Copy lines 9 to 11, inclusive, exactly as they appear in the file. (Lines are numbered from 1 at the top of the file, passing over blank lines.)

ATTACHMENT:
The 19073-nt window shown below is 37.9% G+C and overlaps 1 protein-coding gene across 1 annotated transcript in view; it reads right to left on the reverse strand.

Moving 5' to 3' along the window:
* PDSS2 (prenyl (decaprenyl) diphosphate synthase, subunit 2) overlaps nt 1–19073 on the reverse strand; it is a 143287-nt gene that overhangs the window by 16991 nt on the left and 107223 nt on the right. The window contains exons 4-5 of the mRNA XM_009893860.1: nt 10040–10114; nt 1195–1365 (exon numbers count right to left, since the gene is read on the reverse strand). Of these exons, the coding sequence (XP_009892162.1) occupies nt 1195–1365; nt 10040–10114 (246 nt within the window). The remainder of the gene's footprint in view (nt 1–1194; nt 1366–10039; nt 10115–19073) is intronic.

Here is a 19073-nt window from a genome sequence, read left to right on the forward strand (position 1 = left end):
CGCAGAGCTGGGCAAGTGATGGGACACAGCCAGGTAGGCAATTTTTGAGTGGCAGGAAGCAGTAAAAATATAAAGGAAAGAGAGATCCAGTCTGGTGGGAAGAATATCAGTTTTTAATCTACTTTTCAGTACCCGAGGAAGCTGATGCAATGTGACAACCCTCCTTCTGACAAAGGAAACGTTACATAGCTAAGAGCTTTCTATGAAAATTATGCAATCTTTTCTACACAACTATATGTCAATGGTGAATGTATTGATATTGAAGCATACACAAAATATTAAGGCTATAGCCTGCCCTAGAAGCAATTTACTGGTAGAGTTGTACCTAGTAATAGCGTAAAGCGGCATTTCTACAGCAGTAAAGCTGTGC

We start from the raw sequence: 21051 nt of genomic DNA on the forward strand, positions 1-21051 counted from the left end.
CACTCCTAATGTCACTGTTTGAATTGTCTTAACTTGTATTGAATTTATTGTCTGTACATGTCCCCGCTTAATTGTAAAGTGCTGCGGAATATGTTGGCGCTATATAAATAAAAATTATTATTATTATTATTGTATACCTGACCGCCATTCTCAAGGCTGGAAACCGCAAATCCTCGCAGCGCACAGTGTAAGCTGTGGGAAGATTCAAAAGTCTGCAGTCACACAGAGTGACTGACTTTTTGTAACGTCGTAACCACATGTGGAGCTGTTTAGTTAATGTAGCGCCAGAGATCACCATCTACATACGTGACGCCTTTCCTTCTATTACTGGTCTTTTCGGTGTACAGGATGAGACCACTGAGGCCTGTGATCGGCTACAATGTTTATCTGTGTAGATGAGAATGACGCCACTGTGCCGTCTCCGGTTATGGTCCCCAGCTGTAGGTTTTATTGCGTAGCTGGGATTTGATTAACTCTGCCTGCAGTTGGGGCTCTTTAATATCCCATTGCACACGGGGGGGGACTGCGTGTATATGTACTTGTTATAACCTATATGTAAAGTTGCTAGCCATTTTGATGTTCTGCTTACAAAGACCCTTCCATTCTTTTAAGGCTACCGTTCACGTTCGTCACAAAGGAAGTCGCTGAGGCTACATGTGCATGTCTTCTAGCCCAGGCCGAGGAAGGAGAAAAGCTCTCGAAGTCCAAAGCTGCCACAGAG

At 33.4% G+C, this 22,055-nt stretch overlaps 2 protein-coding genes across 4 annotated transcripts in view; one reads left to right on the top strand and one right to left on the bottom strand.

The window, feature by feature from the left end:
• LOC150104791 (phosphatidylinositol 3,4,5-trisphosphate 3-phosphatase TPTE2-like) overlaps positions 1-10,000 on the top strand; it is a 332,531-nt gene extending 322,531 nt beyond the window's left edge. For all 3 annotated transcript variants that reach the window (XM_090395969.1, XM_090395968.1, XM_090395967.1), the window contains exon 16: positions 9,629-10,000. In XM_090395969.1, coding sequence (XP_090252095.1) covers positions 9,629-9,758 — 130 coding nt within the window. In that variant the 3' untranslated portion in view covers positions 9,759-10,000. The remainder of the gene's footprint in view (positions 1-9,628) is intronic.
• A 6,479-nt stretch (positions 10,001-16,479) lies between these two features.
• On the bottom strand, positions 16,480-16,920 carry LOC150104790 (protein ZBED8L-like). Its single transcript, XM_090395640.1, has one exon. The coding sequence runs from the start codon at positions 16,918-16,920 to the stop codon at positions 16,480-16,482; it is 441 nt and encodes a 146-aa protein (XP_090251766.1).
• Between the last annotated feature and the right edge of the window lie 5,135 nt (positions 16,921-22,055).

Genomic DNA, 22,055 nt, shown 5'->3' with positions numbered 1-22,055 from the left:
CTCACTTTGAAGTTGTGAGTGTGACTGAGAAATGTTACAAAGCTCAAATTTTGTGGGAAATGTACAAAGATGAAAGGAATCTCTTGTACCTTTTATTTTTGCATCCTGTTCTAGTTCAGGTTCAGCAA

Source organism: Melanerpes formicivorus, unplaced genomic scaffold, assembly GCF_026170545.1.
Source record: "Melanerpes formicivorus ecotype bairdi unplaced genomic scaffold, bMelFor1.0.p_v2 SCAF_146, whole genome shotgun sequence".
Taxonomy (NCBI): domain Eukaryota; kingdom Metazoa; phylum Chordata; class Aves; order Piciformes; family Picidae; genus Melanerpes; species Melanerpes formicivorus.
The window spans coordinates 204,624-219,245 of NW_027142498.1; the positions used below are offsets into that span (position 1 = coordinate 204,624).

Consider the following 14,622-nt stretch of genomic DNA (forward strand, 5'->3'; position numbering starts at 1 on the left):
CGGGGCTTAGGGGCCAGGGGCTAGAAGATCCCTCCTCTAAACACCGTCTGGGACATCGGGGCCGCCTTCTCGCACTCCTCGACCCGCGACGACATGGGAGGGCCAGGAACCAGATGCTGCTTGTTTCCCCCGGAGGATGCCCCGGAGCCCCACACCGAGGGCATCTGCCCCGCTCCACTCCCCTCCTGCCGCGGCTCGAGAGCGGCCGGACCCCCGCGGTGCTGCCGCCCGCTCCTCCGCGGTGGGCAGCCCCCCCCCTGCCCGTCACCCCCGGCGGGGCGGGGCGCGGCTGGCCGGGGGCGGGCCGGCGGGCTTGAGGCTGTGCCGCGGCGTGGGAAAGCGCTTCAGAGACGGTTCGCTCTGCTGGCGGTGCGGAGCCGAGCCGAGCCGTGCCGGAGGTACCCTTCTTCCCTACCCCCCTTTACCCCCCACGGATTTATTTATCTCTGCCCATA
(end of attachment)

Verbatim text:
The window, feature by feature from the left end:
• LOC150104791 (phosphatidylinositol 3,4,5-trisphosphate 3-phosphatase TPTE2-like) overlaps positions 1-10,000 on the top strand; it is a 332,531-nt gene extending 322,531 nt beyond the window's left edge. For all 3 annotated transcript variants that reach the window (XM_090395969.1, XM_090395968.1, XM_090395967.1), the window contains exon 16: positions 9,629-10,000. In XM_090395969.1, coding sequence (XP_090252095.1) covers positions 9,629-9,758 — 130 coding nt within the window. In that variant the 3' untranslated portion in view covers positions 9,759-10,000. The remainder of the gene's footprint in view (positions 1-9,628) is intronic.
• A 6,479-nt stretch (positions 10,001-16,479) lies between these two features.